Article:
It is not only all over Central Asia that one can hear people exclaiming ‘Water is the Source of Life’. Along the Naryn river in Kyrgyzstan, one can often see such slogans decorating the protective walls around drinking-water infrastructure or irrigation – as here. You can find some people being very careful not to spit or spill soap into water-courses, while other people find the embankment of the local canal a really good place to wash their car or spring-clean their carpets. With more cars and carpets washed by the river, will Naryn be richer or poorer?
11% of the Naryn’s water comes from glacier run-off and up to 35% from melting snow. Glacier surveys for the Naryn river basin count 507 glaciers, which have already lost around 20% of their mass over the last fifty years. Many people are concerned about the Kumtor gold mine, operating on the glaciated headwaters of the Naryn. Many have seen pictures of the dark waste rock and sodium cyanide tailing pond on the Davidov glacier. There is concern about the water quality that the mine releases, and about what would happen if an earthquake triggered a big spill from the cyanide tailings. For some people, this means there shouldn’t be any gold-mining on the mountains ‘kalpak’, as they call it. Others would prefer more money from this mining venture to reach them.
Fetching water from such pumps is a familiar chore in rural Central Asia, for the young members of the household or those with the lowest status, for example the daughter-in-law. Such pump networks (usually simply called ‘taza suu’, i.e. ‘clean water’) were installed in the late Soviet period or later with the help of development money. Their maintenance is the responsibility of the commune, which often either struggles to find the necessary funds, or the funds may trickle away elsewhere.
As with the larger regional scale view of the Naryn and Syr Darya as somehow inadequate water sources, at the village level it is not really the arid climate that make water hard to get, but rather the actual distribution of water in conjunction with missing or broken infrastructure. Local pumps are also a meeting place for swapping news. Now some neighbourhoods are installing piped water to each household. How will this change the way people meet each other and talk in the streets? Will young people and kelins lose something in losing the sociable trip to the pump?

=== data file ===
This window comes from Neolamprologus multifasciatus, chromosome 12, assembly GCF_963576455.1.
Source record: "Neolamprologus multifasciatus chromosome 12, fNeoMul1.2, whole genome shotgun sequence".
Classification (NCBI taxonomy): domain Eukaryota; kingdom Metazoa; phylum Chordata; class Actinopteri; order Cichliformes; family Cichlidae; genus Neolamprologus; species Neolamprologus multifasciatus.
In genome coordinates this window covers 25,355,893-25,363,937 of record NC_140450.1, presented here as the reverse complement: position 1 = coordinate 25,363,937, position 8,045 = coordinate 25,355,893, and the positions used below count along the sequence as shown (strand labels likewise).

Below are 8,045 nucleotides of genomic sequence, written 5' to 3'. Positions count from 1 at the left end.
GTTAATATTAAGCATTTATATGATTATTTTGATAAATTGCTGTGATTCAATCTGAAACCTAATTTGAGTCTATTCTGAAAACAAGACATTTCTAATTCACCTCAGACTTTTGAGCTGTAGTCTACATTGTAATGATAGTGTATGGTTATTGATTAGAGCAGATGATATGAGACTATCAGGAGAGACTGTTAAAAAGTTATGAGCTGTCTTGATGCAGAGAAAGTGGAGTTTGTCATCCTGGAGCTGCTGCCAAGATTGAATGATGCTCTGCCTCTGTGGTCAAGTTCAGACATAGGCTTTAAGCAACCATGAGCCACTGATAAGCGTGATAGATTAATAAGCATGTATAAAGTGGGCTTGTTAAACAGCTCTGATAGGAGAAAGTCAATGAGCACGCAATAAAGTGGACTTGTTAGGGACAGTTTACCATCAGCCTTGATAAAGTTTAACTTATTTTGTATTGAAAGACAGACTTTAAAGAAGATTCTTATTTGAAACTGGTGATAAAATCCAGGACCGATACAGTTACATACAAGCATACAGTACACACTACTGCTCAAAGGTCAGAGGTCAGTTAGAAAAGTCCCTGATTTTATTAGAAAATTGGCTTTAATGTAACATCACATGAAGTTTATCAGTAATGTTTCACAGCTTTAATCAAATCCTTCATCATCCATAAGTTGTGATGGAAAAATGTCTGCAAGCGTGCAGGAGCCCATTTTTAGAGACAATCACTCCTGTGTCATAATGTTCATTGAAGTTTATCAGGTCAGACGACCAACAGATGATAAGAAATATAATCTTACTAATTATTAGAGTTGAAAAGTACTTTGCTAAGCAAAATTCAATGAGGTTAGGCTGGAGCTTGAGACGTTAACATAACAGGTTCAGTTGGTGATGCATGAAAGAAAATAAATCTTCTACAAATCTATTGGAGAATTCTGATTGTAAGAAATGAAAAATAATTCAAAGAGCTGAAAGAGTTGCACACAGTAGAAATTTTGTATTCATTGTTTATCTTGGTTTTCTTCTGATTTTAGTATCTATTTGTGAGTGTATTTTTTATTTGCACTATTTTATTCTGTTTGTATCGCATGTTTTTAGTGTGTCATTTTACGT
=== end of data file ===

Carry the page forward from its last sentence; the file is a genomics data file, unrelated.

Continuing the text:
Although fish are plentiful, they are not important staples in local Naryn diets, as they are in the Syr Darya delta. Naryn citizens recall that fish were once known as ‘water worms’ (suu kurttar) and were considered famine food. Fishing is only pursued as a hobby by individual boys and men, who enjoy exciting rumours about monstrous fish lurking under bridges.
In Naryn town, the powerful torrent squeezes itself between two-metre high outcrops. and there are few places to dabble your feet in the river. The fast moving water often costs lives: the Naryn is often called kanduu suu (bloody water). So the town mainly turns its back on the river: there is no cool river promenade, as in other Central Asian river cities like Khojand (link). The closest houses in Naryn town face away, towards streets set at a distance from the roaring water. Villages in the valley are equally set on escarpments: in view of the river, but not right next to it. This usually keeps the town and other settlements safe from the river. However, 2016 brought one of the wettest early summers on record, closely following a severe drought. The huge volume of rain, combined with the usual snow-melt overwhelmed roads and bridges. As people say locally ‘the river ate them’. Is the river too ‘rich’ in water, does its strength make people poor?